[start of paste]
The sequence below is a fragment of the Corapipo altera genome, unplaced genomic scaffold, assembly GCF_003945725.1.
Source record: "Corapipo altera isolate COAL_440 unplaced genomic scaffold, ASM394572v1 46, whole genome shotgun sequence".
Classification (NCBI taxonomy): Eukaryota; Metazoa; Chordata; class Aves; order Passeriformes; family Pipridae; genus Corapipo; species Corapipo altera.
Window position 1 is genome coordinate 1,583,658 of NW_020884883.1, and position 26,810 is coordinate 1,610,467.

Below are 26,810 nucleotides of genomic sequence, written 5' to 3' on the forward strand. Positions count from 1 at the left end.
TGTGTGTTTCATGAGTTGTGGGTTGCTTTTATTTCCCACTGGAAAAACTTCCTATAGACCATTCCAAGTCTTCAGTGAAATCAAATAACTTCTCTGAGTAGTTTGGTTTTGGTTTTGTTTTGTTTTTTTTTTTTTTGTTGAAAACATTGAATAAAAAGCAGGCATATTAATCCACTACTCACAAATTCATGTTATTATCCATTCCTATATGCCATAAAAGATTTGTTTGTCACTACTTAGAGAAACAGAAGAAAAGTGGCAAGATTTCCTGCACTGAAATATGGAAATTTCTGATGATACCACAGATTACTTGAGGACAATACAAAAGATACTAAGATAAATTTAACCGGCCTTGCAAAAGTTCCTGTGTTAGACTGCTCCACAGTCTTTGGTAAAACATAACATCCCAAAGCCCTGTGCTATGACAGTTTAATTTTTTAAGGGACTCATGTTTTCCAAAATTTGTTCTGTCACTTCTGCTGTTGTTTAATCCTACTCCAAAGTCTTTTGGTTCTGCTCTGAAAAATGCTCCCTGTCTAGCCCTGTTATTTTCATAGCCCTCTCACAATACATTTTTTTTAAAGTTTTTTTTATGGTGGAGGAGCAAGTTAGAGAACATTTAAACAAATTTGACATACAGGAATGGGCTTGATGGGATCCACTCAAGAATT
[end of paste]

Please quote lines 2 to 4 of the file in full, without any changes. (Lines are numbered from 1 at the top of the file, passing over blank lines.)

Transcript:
Source record: "Corapipo altera isolate COAL_440 unplaced genomic scaffold, ASM394572v1 46, whole genome shotgun sequence".
Classification (NCBI taxonomy): Eukaryota; Metazoa; Chordata; class Aves; order Passeriformes; family Pipridae; genus Corapipo; species Corapipo altera.
Window position 1 is genome coordinate 1,583,658 of NW_020884883.1, and position 26,810 is coordinate 1,610,467.